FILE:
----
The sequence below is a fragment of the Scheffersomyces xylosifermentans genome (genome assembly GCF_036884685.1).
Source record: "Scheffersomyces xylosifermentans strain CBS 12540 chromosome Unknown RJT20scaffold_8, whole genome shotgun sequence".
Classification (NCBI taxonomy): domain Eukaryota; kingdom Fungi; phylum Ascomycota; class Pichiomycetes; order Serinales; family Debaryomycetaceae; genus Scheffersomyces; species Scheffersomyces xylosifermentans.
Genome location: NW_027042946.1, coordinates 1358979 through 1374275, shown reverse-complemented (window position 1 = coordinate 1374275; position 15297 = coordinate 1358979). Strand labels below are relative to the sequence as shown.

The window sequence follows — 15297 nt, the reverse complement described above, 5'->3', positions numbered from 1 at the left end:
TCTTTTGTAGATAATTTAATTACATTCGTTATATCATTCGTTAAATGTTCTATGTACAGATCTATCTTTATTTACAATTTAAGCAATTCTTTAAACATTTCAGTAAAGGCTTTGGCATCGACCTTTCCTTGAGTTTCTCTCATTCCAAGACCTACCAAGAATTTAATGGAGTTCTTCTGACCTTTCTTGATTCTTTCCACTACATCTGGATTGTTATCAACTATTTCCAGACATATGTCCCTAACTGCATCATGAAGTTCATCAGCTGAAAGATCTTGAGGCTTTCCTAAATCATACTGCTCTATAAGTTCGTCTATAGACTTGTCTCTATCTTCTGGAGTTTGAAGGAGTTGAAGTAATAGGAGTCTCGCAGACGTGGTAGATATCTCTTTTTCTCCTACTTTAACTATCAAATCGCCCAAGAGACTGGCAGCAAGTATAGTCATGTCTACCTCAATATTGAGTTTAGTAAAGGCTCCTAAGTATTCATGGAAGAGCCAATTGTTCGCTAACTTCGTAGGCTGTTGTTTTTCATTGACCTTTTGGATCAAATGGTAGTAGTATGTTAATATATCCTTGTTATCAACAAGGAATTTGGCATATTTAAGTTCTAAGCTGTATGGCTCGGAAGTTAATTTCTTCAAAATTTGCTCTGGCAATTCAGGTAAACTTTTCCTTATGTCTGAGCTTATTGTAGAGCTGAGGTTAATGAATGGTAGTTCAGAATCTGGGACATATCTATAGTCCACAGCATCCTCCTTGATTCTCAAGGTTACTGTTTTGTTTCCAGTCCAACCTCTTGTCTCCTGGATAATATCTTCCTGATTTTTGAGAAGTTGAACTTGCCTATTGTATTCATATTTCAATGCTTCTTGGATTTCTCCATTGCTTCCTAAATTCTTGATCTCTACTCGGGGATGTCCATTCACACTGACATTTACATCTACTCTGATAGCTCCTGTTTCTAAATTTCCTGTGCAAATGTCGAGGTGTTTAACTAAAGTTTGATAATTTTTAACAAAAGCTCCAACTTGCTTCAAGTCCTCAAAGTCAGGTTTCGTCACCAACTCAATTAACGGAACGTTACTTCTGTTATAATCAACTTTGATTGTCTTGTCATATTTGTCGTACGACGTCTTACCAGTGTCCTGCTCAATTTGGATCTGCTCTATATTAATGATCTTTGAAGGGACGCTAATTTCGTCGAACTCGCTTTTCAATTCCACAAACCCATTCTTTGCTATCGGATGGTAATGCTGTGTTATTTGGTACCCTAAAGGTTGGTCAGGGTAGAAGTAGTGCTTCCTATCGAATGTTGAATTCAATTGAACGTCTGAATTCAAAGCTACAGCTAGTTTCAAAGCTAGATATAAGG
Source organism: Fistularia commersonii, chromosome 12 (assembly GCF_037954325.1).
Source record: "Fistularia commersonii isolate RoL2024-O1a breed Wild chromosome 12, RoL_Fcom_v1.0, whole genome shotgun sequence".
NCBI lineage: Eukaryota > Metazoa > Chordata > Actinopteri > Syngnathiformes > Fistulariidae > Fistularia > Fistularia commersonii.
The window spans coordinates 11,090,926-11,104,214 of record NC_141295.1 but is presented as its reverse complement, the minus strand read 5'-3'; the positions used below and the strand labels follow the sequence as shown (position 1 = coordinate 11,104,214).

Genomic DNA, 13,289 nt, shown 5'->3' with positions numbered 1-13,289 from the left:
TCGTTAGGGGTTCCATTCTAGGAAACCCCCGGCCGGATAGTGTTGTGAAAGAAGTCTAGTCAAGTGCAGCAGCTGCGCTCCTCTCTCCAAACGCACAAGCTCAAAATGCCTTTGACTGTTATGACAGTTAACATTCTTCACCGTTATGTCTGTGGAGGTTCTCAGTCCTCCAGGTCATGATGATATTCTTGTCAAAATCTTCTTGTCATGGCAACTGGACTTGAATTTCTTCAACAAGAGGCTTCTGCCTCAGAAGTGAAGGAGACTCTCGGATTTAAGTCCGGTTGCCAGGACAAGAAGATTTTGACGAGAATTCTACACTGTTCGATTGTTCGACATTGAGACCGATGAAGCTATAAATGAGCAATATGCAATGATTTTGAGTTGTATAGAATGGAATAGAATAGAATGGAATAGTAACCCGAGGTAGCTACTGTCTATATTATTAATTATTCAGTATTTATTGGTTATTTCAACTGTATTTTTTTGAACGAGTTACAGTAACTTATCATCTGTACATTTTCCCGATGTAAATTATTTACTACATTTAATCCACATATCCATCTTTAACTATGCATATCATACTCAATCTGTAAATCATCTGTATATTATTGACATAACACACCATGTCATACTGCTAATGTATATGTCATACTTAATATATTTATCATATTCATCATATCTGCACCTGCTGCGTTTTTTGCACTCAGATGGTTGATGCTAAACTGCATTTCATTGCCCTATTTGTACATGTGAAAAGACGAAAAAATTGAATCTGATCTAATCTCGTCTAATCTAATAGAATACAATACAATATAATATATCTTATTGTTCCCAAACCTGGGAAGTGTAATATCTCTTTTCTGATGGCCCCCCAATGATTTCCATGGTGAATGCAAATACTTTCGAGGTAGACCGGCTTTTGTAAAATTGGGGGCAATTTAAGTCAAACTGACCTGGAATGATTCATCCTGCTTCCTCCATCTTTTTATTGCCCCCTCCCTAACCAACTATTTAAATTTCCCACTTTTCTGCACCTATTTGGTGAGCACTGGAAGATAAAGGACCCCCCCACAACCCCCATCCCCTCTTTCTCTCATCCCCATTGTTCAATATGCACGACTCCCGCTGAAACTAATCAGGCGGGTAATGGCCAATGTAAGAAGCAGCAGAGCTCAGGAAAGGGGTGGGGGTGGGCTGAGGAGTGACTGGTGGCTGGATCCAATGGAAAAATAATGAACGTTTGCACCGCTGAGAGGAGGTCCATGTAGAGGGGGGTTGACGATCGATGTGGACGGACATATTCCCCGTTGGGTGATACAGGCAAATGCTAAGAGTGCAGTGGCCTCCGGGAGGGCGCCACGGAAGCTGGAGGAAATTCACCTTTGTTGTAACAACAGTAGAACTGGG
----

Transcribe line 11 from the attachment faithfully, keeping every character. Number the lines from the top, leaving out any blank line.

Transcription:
Genomic DNA, 13,289 nt, shown 5'->3' with positions numbered 1-13,289 from the left: